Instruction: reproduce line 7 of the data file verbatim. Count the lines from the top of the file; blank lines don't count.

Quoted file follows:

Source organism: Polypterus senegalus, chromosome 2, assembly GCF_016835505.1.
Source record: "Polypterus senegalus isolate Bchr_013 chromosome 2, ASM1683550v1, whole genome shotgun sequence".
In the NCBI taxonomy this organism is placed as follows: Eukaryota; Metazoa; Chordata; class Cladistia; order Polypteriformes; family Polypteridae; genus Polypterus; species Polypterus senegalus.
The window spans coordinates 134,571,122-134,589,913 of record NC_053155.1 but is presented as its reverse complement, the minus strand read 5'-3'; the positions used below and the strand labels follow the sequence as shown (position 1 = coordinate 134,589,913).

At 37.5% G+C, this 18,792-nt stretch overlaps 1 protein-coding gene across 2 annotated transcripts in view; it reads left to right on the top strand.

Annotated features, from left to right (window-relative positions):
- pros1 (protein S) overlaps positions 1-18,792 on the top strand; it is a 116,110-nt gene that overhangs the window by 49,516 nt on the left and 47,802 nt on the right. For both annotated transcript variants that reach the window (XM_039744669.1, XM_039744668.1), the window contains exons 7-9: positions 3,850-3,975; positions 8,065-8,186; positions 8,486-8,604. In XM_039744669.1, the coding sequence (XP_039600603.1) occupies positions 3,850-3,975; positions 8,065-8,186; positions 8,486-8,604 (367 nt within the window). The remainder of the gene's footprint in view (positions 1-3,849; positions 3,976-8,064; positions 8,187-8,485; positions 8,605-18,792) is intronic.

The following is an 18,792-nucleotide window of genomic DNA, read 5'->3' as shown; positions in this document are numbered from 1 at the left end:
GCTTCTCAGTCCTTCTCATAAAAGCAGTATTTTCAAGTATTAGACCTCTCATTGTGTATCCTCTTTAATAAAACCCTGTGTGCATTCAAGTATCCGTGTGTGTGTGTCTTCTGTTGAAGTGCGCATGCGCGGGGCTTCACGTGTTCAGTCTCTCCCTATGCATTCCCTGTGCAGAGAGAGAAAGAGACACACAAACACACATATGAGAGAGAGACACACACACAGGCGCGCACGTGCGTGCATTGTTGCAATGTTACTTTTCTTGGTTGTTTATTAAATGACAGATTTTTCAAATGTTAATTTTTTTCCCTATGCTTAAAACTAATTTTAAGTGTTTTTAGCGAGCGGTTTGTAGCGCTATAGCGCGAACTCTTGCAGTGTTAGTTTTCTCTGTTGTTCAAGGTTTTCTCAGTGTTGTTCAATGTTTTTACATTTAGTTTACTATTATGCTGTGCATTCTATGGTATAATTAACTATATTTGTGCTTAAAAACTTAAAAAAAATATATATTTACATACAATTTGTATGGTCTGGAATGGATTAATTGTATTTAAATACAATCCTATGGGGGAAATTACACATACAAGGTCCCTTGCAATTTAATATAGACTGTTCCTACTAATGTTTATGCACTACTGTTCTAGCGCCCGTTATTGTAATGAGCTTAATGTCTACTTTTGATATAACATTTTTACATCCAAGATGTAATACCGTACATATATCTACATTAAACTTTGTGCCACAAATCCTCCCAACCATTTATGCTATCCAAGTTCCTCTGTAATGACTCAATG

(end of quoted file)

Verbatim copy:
- pros1 (protein S) overlaps positions 1-18,792 on the top strand; it is a 116,110-nt gene that overhangs the window by 49,516 nt on the left and 47,802 nt on the right. For both annotated transcript variants that reach the window (XM_039744669.1, XM_039744668.1), the window contains exons 7-9: positions 3,850-3,975; positions 8,065-8,186; positions 8,486-8,604. In XM_039744669.1, the coding sequence (XP_039600603.1) occupies positions 3,850-3,975; positions 8,065-8,186; positions 8,486-8,604 (367 nt within the window). The remainder of the gene's footprint in view (positions 1-3,849; positions 3,976-8,064; positions 8,187-8,485; positions 8,605-18,792) is intronic.